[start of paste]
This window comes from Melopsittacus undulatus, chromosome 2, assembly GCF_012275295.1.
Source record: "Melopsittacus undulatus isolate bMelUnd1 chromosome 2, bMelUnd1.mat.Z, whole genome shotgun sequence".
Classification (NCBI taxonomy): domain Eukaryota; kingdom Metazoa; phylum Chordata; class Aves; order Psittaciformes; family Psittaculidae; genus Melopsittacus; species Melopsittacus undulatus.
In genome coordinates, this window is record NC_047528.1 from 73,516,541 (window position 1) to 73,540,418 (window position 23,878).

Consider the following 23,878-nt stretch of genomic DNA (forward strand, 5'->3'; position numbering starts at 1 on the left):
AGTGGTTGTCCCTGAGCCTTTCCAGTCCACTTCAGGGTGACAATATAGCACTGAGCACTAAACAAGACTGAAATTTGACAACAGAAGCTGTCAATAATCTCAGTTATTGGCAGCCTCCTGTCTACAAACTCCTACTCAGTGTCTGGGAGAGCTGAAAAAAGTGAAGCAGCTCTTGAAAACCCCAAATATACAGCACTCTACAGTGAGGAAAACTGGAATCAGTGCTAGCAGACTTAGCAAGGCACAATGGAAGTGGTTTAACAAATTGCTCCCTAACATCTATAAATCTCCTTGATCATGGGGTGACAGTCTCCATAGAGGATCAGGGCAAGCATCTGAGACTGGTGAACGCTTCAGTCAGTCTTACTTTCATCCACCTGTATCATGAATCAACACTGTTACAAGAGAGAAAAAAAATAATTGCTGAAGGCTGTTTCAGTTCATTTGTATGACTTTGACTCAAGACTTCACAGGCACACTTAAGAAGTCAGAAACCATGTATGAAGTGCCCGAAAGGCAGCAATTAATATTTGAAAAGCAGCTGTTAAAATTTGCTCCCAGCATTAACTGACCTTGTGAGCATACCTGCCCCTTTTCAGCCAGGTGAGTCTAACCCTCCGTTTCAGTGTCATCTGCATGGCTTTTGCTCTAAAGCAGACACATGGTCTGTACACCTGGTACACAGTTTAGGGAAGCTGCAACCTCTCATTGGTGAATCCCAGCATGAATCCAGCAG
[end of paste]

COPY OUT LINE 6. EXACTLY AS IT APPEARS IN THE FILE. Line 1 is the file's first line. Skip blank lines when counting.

AGTGGTTGTCCCTGAGCCTTTCCAGTCCACTTCAGGGTGACAATATAGCACTGAGCACTAAACAAGACTGAAATTTGACAACAGAAGCTGTCAATAATCTCAGTTATTGGCAGCCTCCTGTCTACAAACTCCTACTCAGTGTCTGGGAGAGCTGAAAAAAGTGAAGCAGCTCTTGAAAACCCCAAATATACAGCACTCTACAGTGAGGAAAACTGGAATCAGTGCTAGCAGACTTAGCAAGGCACAATGGAAGTGGTTTAACAAATTGCTCCCTAACATCTATAAATCTCCTTGATCATGGGGTGACAGTCTCCATAGAGGATCAGGGCAAGCATCTGAGACTGGTGAACGCTTCAGTCAGTCTTACTTTCATCCACCTGTATCATGAATCAACACTGTTACAAGAGAGAAAAAAAATAATTGCTGAAGGCTGTTTCAGTTCATTTGTATGACTTTGACTCAAGACTTCACAGGCACACTTAAGAAGTCAGAAACCATGTATGAAGTGCCCGAAAGGCAGCAATTAATATTTGAAAAGCAGCTGTTAAAATTTGCTCCCAGCATTAACTGACCTTGTGAGCATACCTGCCCCTTTTCAGCCAGGTGAGTCTAACCCTCCGTTTCAGTGTCATCTGCATGGCTTTTGCTCTAAAGCAGACACATGGTCTGTACACCTGGTACACAGTTTAGGGAAGCTGCAACCTCTCATTGGTGAATCCCAGCATGAATCCAGCAG